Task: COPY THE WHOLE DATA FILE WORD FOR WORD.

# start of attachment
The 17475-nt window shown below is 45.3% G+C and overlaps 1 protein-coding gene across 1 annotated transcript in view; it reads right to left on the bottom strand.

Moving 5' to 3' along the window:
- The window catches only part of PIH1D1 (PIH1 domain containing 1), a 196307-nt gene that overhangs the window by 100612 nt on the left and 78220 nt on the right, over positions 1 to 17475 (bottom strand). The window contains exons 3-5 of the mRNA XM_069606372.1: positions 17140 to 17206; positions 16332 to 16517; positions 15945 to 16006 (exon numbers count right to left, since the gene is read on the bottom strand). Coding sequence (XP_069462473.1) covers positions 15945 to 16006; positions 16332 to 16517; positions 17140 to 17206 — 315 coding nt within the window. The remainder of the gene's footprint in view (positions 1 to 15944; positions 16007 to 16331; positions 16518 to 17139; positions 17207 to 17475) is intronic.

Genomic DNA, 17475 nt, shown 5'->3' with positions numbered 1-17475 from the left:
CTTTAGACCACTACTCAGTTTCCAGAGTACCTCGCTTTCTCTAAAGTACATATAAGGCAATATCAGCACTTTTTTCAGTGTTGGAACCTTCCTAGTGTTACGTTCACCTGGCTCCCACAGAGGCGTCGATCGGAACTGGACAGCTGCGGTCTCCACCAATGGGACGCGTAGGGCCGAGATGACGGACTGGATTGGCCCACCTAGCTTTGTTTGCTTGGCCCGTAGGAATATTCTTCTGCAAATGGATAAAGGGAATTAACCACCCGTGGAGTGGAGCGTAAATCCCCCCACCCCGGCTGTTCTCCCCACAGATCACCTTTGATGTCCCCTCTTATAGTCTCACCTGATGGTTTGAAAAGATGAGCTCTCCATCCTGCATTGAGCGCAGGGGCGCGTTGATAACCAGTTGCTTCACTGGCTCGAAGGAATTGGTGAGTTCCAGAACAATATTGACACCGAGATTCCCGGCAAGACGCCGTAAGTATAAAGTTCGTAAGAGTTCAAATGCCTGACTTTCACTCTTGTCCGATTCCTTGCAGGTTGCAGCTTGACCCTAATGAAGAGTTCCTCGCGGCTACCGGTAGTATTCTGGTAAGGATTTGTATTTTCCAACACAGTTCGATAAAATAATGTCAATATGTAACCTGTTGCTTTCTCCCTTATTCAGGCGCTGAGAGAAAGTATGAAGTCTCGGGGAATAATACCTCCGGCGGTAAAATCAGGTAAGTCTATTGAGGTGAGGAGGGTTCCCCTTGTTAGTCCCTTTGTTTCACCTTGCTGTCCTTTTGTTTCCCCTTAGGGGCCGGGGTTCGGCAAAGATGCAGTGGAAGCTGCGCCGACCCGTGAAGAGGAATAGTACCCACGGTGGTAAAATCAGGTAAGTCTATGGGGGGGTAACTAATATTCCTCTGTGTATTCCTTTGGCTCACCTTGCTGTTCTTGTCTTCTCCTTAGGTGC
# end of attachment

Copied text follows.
The 17475-nt window shown below is 45.3% G+C and overlaps 1 protein-coding gene across 1 annotated transcript in view; it reads right to left on the bottom strand.

Moving 5' to 3' along the window:
- The window catches only part of PIH1D1 (PIH1 domain containing 1), a 196307-nt gene that overhangs the window by 100612 nt on the left and 78220 nt on the right, over positions 1 to 17475 (bottom strand). The window contains exons 3-5 of the mRNA XM_069606372.1: positions 17140 to 17206; positions 16332 to 16517; positions 15945 to 16006 (exon numbers count right to left, since the gene is read on the bottom strand). Coding sequence (XP_069462473.1) covers positions 15945 to 16006; positions 16332 to 16517; positions 17140 to 17206 — 315 coding nt within the window. The remainder of the gene's footprint in view (positions 1 to 15944; positions 16007 to 16331; positions 16518 to 17139; positions 17207 to 17475) is intronic.

Genomic DNA, 17475 nt, shown 5'->3' with positions numbered 1-17475 from the left:
CTTTAGACCACTACTCAGTTTCCAGAGTACCTCGCTTTCTCTAAAGTACATATAAGGCAATATCAGCACTTTTTTCAGTGTTGGAACCTTCCTAGTGTTACGTTCACCTGGCTCCCACAGAGGCGTCGATCGGAACTGGACAGCTGCGGTCTCCACCAATGGGACGCGTAGGGCCGAGATGACGGACTGGATTGGCCCACCTAGCTTTGTTTGCTTGGCCCGTAGGAATATTCTTCTGCAAATGGATAAAGGGAATTAACCACCCGTGGAGTGGAGCGTAAATCCCCCCACCCCGGCTGTTCTCCCCACAGATCACCTTTGATGTCCCCTCTTATAGTCTCACCTGATGGTTTGAAAAGATGAGCTCTCCATCCTGCATTGAGCGCAGGGGCGCGTTGATAACCAGTTGCTTCACTGGCTCGAAGGAATTGGTGAGTTCCAGAACAATATTGACACCGAGATTCCCGGCAAGACGCCGTAAGTATAAAGTTCGTAAGAGTTCAAATGCCTGACTTTCACTCTTGTCCGATTCCTTGCAGGTTGCAGCTTGACCCTAATGAAGAGTTCCTCGCGGCTACCGGTAGTATTCTGGTAAGGATTTGTATTTTCCAACACAGTTCGATAAAATAATGTCAATATGTAACCTGTTGCTTTCTCCCTTATTCAGGCGCTGAGAGAAAGTATGAAGTCTCGGGGAATAATACCTCCGGCGGTAAAATCAGGTAAGTCTATTGAGGTGAGGAGGGTTCCCCTTGTTAGTCCCTTTGTTTCACCTTGCTGTCCTTTTGTTTCCCCTTAGGGGCCGGGGTTCGGCAAAGATGCAGTGGAAGCTGCGCCGACCCGTGAAGAGGAATAGTACCCACGGTGGTAAAATCAGGTAAGTCTATGGGGGGGTAACTAATATTCCTCTGTGTATTCCTTTGGCTCACCTTGCTGTTCTTGTCTTCTCCTTAGGTGC